I decided to come at the technology question from the human side, to speculate about what humans are still good for in a technology-saturated world of legal services.
I concede. I am obsolete. The robots are winning.
Fastcase is a better legal researcher than I am—despite a University of Chicago law degree, a federal court clerkship, and a hand in hundreds of briefs and memos.
Recommind Axcelerate is a better document reviewer than I am—despite tutelage by demi-gods of the American bar, and years of experience, some of it in unheated warehouses and abandoned salt mines.
And of course Google is a better driver than I am.
Nonetheless, for a while, I have work to do.
Kira is not a better contract analyzer than I am—my pattern-recognizing brain is more precise, more adaptable, and faster than Kira’s algorithms. And the algorithms need training, so I can have a job as an algo trainer—like a dog trainer, but without a whistle or a biscuit.
But … Kira’s algorithms are getting better and its computers are getting faster. My brain is not, alas.
So, one day . . . poof! ZMP for me—that’s Zero Marginal Product, the economists’ term for adding no value at all.
As Harvard professor Bill Bossert said many years ago—“If you’re afraid that you might be replaced by a computer, then you probably can be—and should be.”
Or, as I say to law firm partners who worry that Neota Logic expert systems will cannibalize their billable hour work—“If your business model is to do work that my software can do … you’d better get a new one.”
So what’s left for me? For us? We went to law school, we’re nice people, we’re pretty smart.
Fortunately, there are some things for us humans to do:
Geoff Colvin of Fortune Magazine just published a book with a great title “Humans are Underrated.” (In some contexts, one might argue that he has that backward.)
He writes that the right question is this:
“What are the activities that we humans, driven by our deepest nature or by the realities of daily life, will simply insist be performed by other humans, regardless of what computers can do?”
He then says that the foundation of all the other abilities that make people valuable as technology advances is … empathy.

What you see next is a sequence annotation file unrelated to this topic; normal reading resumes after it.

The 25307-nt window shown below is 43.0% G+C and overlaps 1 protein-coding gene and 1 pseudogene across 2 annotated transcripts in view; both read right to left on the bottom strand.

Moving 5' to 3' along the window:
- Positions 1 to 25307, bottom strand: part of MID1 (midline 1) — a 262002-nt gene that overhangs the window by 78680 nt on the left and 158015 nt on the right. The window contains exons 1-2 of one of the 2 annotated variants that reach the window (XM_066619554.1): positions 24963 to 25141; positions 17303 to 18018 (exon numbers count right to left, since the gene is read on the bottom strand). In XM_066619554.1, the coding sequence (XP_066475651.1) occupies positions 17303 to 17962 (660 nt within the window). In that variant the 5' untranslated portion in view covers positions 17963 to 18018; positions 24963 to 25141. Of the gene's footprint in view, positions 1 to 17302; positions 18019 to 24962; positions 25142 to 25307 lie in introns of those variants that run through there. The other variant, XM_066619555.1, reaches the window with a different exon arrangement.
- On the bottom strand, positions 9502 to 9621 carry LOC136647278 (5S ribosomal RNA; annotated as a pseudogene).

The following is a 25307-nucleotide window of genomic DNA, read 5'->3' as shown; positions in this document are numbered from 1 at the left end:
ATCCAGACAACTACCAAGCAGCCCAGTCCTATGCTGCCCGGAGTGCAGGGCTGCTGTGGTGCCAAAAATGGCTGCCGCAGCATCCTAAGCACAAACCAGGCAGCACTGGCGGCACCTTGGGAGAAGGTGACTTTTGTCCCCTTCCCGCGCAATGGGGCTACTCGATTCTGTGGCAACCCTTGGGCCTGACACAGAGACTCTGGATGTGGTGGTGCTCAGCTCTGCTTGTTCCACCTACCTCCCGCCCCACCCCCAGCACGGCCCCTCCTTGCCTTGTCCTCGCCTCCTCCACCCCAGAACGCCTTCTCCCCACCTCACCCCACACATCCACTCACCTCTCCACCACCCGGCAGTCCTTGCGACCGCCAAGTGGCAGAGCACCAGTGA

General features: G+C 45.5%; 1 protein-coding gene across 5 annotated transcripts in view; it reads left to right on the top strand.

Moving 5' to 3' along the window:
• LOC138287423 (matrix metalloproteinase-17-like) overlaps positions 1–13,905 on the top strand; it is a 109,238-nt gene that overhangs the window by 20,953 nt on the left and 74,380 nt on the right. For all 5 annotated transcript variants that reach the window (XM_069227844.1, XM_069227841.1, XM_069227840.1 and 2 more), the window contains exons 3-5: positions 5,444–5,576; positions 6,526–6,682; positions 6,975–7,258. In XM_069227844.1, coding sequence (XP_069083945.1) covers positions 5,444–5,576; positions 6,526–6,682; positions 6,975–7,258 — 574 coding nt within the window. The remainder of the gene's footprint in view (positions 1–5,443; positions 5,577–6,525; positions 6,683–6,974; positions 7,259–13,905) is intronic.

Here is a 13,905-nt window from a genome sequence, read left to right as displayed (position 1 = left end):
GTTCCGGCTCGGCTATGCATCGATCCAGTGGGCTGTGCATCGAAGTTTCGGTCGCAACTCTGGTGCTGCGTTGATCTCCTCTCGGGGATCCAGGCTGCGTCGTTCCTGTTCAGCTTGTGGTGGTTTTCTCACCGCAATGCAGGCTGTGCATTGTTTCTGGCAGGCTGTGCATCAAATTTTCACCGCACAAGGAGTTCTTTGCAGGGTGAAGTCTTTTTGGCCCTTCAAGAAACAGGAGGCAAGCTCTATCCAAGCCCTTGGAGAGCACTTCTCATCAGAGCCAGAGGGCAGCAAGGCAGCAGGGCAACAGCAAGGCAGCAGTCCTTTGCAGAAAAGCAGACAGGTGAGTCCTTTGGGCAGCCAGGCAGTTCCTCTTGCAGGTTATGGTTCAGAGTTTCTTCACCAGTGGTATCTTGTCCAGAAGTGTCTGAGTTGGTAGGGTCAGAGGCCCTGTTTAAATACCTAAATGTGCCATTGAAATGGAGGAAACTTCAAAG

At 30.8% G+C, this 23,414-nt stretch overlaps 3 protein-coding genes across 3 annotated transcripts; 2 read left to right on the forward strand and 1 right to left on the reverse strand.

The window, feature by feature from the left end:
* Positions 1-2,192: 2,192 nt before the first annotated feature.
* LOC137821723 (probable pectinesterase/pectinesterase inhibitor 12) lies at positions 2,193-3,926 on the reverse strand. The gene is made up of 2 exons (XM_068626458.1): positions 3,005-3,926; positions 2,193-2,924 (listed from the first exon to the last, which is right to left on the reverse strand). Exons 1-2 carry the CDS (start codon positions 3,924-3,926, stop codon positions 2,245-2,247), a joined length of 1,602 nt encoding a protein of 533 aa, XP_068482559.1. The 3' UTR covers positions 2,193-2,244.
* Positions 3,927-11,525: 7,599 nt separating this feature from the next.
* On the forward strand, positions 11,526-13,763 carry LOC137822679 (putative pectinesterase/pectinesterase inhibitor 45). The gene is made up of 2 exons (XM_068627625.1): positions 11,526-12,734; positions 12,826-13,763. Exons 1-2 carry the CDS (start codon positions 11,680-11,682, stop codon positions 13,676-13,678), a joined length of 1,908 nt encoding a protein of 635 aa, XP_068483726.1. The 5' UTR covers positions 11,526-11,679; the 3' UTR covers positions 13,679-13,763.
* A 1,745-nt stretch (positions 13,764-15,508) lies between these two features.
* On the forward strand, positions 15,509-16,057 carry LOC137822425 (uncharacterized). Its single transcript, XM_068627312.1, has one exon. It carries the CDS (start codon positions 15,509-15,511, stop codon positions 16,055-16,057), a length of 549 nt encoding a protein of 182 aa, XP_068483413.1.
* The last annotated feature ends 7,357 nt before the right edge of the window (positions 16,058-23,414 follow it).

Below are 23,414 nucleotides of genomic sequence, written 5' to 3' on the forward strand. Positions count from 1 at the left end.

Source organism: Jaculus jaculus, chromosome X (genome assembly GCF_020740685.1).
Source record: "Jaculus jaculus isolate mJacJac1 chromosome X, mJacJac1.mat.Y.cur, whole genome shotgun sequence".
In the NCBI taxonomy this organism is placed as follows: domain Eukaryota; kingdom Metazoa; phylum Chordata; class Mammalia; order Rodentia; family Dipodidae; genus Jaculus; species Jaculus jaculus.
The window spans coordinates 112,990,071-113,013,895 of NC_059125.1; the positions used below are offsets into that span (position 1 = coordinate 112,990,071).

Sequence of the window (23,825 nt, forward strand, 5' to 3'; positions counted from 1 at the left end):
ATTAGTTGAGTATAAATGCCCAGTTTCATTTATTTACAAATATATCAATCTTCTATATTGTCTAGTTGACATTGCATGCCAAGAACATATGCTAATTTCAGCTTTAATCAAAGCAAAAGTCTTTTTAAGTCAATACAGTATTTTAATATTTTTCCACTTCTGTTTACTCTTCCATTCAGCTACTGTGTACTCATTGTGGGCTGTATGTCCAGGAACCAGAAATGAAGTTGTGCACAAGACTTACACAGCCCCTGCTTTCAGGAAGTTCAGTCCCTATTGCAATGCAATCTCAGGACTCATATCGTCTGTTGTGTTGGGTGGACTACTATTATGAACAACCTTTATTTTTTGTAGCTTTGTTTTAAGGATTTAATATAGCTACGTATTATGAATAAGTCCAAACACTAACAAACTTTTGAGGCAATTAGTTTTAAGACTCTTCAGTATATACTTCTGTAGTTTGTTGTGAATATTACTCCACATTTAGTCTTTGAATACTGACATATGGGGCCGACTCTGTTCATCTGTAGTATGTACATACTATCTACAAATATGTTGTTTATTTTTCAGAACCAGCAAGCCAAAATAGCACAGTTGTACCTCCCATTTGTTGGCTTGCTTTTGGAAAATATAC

Discerning what some other person is thinking and feeling, and responding in some appropriate way.
We have evolved to do that—collaboration was essential for survival, in hunter-gatherer and then in agricultural economies.
As Colvin puts the point:
“We want to work with other people in solving problems, tell stories to people and hear stories from them, create new ideas with people. We want to follow human leaders. We want to negotiate important agreements with people, hearing every lilt or lament in their voices, noting when they cross their arms, looking into their eyes.”
We, both individually and as members of groups and organizations, keep changing goals, purposes, understandings, directions, conceptions of the problem, interests—software simply can’t keep up.
People can, groups can.
One might say, then, that what humans will continue to do, so as not to drown in the rolling wave of technology, is what we do best in groups:
- Idea-generation, problem-solving, strategy
- Persuasion, argument, storytelling
So … if groups are essential to our economic survival in a world eaten by software, to use Marc Andreessen’s phrase, how do we know an effective group when we stumble into one?
Cambridge University psychologist Simon Baron-Cohen developed in 1997 a simple test, the RME—Reading the Mind in the Eyes. Participants are asked to choose a word that best describes people’s thoughts or feelings based only on photos of their eyes.
Group members’ average score on RME has proven to be an excellent predictor of group effectiveness.
More recent research supports a much simpler test—no advance testing required. Just count the number of women in the group. More women, more effective. Period.
Another reason for diversity in STEM disciplines!
MIT professor Alex Pentland invented the sociometric badge, a little tag that hangs around your neck and tracks how you work with others—the amount of face-to-face interaction, conversational time, prosodic style, physical proximity to other people, and physical activity levels.
After sociometrically measuring many groups with his little badges, Professor Pentland found that groups do their best work when the participants:
- Generate many ideas in short contributions to conversations. No one natters on.
- Constantly alternate between talking and listening, encouraging, and reacting.
- Take turns.
It does sound a bit like the prescription for a good kindergarten, but it works. These 3 factors are as important to group effectiveness as all others together—individual intelligence, technical skill, personalities, and so on.
Interestingly, and here we technophiles should take note, this research suggests that online, technology-mediated collaboration is far less effective than we think.
Apple agrees—their new headquarters is gigantic, in order to bring people together, physically, to do the empathy thing, to do the human thing.
Google agrees—they engineered the cafeteria (it’s a metrics-driven company) – optimum wait time in line 3–4 minutes, table spacing to encourage bumping, long tables to encourage sitting with people you don’t know.
So, even at Google, there is room for us humans.
But … and here I think we come to the rough reality of the legal services industry (and others too, which raise profound long-term questions about the civic compact)—technology is pushing the performance bar for humans ever higher, chopping off the bottom tail of the bell curve, shrinking the space in which “just OK” is OK, in which being “pretty good” is good enough. It isn’t any more.